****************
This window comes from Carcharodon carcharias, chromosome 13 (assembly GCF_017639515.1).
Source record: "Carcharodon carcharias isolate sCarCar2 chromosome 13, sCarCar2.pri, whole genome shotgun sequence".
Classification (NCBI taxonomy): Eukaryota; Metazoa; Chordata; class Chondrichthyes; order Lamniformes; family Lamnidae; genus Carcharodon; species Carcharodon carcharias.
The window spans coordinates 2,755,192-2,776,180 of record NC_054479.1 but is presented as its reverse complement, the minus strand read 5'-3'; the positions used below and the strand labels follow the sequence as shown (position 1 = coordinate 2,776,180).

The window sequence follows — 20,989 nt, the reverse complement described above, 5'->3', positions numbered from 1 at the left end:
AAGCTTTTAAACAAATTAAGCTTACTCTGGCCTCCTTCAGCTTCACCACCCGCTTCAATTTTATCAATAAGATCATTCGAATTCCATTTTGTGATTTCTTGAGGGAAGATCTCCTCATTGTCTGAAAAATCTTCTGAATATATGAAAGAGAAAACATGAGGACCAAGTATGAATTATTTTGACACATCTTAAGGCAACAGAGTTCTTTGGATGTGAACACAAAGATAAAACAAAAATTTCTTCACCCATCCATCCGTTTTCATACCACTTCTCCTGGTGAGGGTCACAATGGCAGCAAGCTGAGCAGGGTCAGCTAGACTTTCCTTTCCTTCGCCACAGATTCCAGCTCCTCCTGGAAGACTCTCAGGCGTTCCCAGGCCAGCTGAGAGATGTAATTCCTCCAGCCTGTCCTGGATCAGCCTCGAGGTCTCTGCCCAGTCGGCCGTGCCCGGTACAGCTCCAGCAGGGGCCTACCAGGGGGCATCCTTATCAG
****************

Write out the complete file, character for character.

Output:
This window comes from Carcharodon carcharias, chromosome 13 (assembly GCF_017639515.1).
Source record: "Carcharodon carcharias isolate sCarCar2 chromosome 13, sCarCar2.pri, whole genome shotgun sequence".
Classification (NCBI taxonomy): Eukaryota; Metazoa; Chordata; class Chondrichthyes; order Lamniformes; family Lamnidae; genus Carcharodon; species Carcharodon carcharias.
The window spans coordinates 2,755,192-2,776,180 of record NC_054479.1 but is presented as its reverse complement, the minus strand read 5'-3'; the positions used below and the strand labels follow the sequence as shown (position 1 = coordinate 2,776,180).

The window sequence follows — 20,989 nt, the reverse complement described above, 5'->3', positions numbered from 1 at the left end:
AAGCTTTTAAACAAATTAAGCTTACTCTGGCCTCCTTCAGCTTCACCACCCGCTTCAATTTTATCAATAAGATCATTCGAATTCCATTTTGTGATTTCTTGAGGGAAGATCTCCTCATTGTCTGAAAAATCTTCTGAATATATGAAAGAGAAAACATGAGGACCAAGTATGAATTATTTTGACACATCTTAAGGCAACAGAGTTCTTTGGATGTGAACACAAAGATAAAACAAAAATTTCTTCACCCATCCATCCGTTTTCATACCACTTCTCCTGGTGAGGGTCACAATGGCAGCAAGCTGAGCAGGGTCAGCTAGACTTTCCTTTCCTTCGCCACAGATTCCAGCTCCTCCTGGAAGACTCTCAGGCGTTCCCAGGCCAGCTGAGAGATGTAATTCCTCCAGCCTGTCCTGGATCAGCCTCGAGGTCTCTGCCCAGTCGGCCGTGCCCGGTACAGCTCCAGCAGGGGCCTACCAGGGGGCATCCTTATCAG